Illinois Manufacturing Lab to benefit UI, Chicago

By Johnathan Hettinger

The new Illinois Manufacturing Lab will benefit the University of Illinois, the state of Illinois and the city of Chicago, top University officials told the Board of Trustees at its special meeting Friday.

The lab, which was announced by Gov. Pat Quinn on Friday, is meant to help small- and medium-sized manufacturers in the state become more competitive on a regional, national and global level. The lab will help manufacturers implement new technology to become more streamlined and more profitable. The IML will start with a pilot program at 10 Illinois manufacturers.

Caralynn Nowinski, associate vice president for Innovation & Economic Development of the Office of the Vice President for Research, said the lab, which is the first in the UI LABS partnership, is “just the start.”

Nowinski said UI LABS is an “innovation-based plan for economic development” that would help improve the University, the state and Chicago.


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The special Board of Trustees meeting was held to discuss the University’s role in the economic development of the state, which legislators made a mission of the University in 2000. Since the implementation of the mission, the University has seen a number of new developments that have helped bring in external research dollars that benefit the state economy, said Lawrence Schook, vice president for research.

These projects include the establishment of the National Center for Supercomputing Applications and the Institute for Genomic Biology, which has brought in $1.5 million in projects so far and is continuing to attract a large amount of federal research dollars. One of the projects, Research Park, offers internships to University students in addition to $175 million in annual economic impact to the state and almost $15 million in annual taxes.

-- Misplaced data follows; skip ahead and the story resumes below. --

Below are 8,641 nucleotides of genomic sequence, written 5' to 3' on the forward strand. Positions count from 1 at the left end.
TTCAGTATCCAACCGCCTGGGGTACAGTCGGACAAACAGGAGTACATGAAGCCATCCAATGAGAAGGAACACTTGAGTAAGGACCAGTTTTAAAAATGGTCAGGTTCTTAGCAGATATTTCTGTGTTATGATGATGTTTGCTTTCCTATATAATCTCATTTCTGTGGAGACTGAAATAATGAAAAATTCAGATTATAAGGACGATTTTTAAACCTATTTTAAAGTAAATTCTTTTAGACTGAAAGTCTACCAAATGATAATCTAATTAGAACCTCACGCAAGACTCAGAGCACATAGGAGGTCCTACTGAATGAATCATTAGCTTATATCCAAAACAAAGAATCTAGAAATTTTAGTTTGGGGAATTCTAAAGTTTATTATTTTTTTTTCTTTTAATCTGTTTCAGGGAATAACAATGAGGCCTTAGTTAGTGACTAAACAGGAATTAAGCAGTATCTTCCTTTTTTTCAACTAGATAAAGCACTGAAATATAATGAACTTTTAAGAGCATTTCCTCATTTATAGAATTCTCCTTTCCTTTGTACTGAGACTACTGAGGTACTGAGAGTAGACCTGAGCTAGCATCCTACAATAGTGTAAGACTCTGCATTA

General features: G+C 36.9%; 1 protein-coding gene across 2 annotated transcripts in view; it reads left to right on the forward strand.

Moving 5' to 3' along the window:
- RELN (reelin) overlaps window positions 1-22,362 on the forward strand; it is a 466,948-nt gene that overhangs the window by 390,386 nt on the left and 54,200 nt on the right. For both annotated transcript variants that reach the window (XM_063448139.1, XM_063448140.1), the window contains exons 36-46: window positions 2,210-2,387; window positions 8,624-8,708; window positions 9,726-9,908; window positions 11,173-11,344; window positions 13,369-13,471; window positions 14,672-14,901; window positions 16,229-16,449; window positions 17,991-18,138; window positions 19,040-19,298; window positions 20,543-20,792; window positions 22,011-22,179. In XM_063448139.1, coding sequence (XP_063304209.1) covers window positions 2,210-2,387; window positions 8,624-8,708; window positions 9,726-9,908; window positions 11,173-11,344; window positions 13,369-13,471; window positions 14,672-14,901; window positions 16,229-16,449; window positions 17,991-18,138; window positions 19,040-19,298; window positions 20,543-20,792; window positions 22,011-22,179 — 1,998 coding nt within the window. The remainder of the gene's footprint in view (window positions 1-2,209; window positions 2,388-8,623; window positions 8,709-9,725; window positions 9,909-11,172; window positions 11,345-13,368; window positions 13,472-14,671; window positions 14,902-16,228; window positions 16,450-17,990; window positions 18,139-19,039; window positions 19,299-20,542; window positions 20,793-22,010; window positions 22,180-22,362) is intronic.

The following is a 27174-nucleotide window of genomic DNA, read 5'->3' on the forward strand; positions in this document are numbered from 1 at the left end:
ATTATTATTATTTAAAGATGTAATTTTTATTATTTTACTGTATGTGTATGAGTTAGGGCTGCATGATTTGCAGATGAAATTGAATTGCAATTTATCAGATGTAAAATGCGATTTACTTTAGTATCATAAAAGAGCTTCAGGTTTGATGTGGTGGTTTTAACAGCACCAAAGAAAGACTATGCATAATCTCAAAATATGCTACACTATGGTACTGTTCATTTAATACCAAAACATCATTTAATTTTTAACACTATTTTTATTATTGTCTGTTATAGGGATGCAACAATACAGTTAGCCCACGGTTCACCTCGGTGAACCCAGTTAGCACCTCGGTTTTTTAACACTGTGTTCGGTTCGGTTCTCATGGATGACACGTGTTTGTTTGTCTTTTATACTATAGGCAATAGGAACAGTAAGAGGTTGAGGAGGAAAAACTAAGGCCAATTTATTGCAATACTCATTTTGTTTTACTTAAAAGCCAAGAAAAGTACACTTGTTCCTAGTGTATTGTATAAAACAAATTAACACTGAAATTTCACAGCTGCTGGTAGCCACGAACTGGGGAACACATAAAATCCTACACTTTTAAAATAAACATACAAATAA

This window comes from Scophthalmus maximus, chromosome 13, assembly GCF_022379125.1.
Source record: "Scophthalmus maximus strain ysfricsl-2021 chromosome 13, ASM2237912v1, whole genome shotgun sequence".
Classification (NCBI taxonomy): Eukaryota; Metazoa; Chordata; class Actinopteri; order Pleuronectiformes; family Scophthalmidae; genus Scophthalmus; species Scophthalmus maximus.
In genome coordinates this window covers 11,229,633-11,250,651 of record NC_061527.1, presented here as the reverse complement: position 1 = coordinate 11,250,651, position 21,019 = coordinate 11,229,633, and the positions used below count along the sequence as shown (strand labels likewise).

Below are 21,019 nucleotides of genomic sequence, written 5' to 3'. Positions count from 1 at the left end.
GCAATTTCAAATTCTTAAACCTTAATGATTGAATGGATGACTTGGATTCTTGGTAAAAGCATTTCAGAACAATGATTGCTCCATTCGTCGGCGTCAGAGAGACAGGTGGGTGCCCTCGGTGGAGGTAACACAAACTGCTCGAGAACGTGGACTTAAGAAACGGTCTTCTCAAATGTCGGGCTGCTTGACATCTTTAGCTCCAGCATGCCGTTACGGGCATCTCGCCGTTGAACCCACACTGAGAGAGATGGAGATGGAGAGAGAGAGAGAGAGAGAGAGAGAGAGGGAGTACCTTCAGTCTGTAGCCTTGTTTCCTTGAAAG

Chancellor Phyllis Wise said these projects represent a large portion of the University’s external research funding, which totals $800 million and has a $5.6 billion annual budget that generates in excess of $10 billion for the state’s economy.

Schook and Wise said they see potential growth in public-private partnerships like the IML, and Jon Pyatt, UI director of federal relations, said these partnerships have grown during President Barack Obama’s administration. He expects these partnerships to see more growth in the future.

“Public-private partnerships like the IML are the key to progress and economic growth, forging collaboration that harnesses the University’s research power to help solve real-world challenges,” University President Robert Easter said in a news release. “I’m grateful to Governor Quinn for launching this initiative, and the University of Illinois is proud to be a partner.”

Wise said she expects the lab and other future projects to help make the University a world leader at a critical time.

“We are truly standing at the cusp of the industrial revolution of this century,” Wise said.

State of Illinois

Quinn originally announced the lab during his state of the state speech in February as a way to help reestablish the economy in Illinois, which has the fourth-highest unemployment rate in the nation at 8.9 percent.

“The Illinois Manufacturing Lab is going to help our state remain a national leader in making quality products and creating good jobs,” Quinn said in a news release Friday. “The IML will be a marquee attraction for companies around the globe to come to Illinois so they can work with cutting-edge techniques and technologies to drive our economy forward.”

The state has consistently lagged behind in receiving federal funding, according to David Merriman, co-director of the IGPA Fiscal Futures Project.

In the past 20 years, Illinois has contributed more to the federal government than it has received, and 46 states have received more economic benefit from the federal government than Illinois. Merriman also said Illinois ranks No. 48 in the amount of defense funding received from the federal government when divided by GDP.

Merriman also said many of the state’s companies are “footloose firms” that could easily move other places if it becomes economically advantageous.


Cities are becoming increasingly important in an ever-changing global landscape, and Chicago is well-positioned to establish itself as a global leader, Merriman said. He said the relationship between Chicago and the University could help establish the University as a world leader, if Chicago is able to maintain its spot.

Nowinski said the goal of UI LABS is to put Chicago at the center and establish the city as a global leader.

Merriman said, while Chicago is consistently ranked as one of the most important cities in the world, concerns about its future place in the world have arisen.

He said that the steady decline of the manufacturing industry has led to a decline in population and personal income growth, in addition to a high unemployment rate in the state of Illinois.

Despite these challenges, he said, “Chicago and Illinois have tremendous potential for growth.

“Like other world class cities, Chicago has the potential to be a central player in economic innovation.”

Johnathan can be reached at [email protected] and @jhett93.